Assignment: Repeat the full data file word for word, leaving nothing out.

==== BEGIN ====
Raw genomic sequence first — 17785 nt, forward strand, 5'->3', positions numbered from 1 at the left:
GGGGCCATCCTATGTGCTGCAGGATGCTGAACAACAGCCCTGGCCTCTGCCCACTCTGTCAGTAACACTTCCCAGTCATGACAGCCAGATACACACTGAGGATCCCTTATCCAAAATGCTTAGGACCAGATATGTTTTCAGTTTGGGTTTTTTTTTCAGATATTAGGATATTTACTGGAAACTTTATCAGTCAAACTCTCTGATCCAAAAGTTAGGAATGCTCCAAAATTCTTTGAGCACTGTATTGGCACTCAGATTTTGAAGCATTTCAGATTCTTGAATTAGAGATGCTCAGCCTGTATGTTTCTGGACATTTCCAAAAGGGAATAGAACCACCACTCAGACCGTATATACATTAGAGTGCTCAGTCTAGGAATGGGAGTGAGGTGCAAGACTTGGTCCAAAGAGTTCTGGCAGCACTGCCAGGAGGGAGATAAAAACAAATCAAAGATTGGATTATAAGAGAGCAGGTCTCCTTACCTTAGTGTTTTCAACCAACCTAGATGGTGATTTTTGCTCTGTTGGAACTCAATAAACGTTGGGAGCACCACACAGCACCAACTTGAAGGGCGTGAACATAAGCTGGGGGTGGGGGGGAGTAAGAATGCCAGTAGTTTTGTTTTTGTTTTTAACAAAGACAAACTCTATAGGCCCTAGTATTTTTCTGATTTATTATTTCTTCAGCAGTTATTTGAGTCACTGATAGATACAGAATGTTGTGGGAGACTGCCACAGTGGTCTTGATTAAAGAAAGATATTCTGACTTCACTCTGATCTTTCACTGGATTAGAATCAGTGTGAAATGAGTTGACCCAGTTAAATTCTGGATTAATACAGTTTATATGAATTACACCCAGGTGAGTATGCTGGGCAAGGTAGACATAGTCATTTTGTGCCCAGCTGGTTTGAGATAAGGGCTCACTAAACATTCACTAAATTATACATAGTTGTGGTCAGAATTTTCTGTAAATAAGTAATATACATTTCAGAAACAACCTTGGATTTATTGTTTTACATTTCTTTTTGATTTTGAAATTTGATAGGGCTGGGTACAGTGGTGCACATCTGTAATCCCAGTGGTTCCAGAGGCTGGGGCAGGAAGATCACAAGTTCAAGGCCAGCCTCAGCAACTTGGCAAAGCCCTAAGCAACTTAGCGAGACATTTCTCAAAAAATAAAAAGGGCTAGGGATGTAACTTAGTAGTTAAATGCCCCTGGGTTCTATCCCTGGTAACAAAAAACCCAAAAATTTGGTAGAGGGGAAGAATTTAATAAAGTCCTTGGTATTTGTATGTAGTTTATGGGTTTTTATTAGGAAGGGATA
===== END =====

Raw genomic sequence first — 17785 nt, forward strand, 5'->3', positions numbered from 1 at the left:
GGGGCCATCCTATGTGCTGCAGGATGCTGAACAACAGCCCTGGCCTCTGCCCACTCTGTCAGTAACACTTCCCAGTCATGACAGCCAGATACACACTGAGGATCCCTTATCCAAAATGCTTAGGACCAGATATGTTTTCAGTTTGGGTTTTTTTTTCAGATATTAGGATATTTACTGGAAACTTTATCAGTCAAACTCTCTGATCCAAAAGTTAGGAATGCTCCAAAATTCTTTGAGCACTGTATTGGCACTCAGATTTTGAAGCATTTCAGATTCTTGAATTAGAGATGCTCAGCCTGTATGTTTCTGGACATTTCCAAAAGGGAATAGAACCACCACTCAGACCGTATATACATTAGAGTGCTCAGTCTAGGAATGGGAGTGAGGTGCAAGACTTGGTCCAAAGAGTTCTGGCAGCACTGCCAGGAGGGAGATAAAAACAAATCAAAGATTGGATTATAAGAGAGCAGGTCTCCTTACCTTAGTGTTTTCAACCAACCTAGATGGTGATTTTTGCTCTGTTGGAACTCAATAAACGTTGGGAGCACCACACAGCACCAACTTGAAGGGCGTGAACATAAGCTGGGGGTGGGGGGGAGTAAGAATGCCAGTAGTTTTGTTTTTGTTTTTAACAAAGACAAACTCTATAGGCCCTAGTATTTTTCTGATTTATTATTTCTTCAGCAGTTATTTGAGTCACTGATAGATACAGAATGTTGTGGGAGACTGCCACAGTGGTCTTGATTAAAGAAAGATATTCTGACTTCACTCTGATCTTTCACTGGATTAGAATCAGTGTGAAATGAGTTGACCCAGTTAAATTCTGGATTAATACAGTTTATATGAATTACACCCAGGTGAGTATGCTGGGCAAGGTAGACATAGTCATTTTGTGCCCAGCTGGTTTGAGATAAGGGCTCACTAAACATTCACTAAATTATACATAGTTGTGGTCAGAATTTTCTGTAAATAAGTAATATACATTTCAGAAACAACCTTGGATTTATTGTTTTACATTTCTTTTTGATTTTGAAATTTGATAGGGCTGGGTACAGTGGTGCACATCTGTAATCCCAGTGGTTCCAGAGGCTGGGGCAGGAAGATCACAAGTTCAAGGCCAGCCTCAGCAACTTGGCAAAGCCCTAAGCAACTTAGCGAGACATTTCTCAAAAAATAAAAAGGGCTAGGGATGTAACTTAGTAGTTAAATGCCCCTGGGTTCTATCCCTGGTAACAAAAAACCCAAAAATTTGGTAGAGGGGAAGAATTTAATAAAGTCCTTGGTATTTGTATGTAGTTTATGGGTTTTTATTAGGAAGGGATA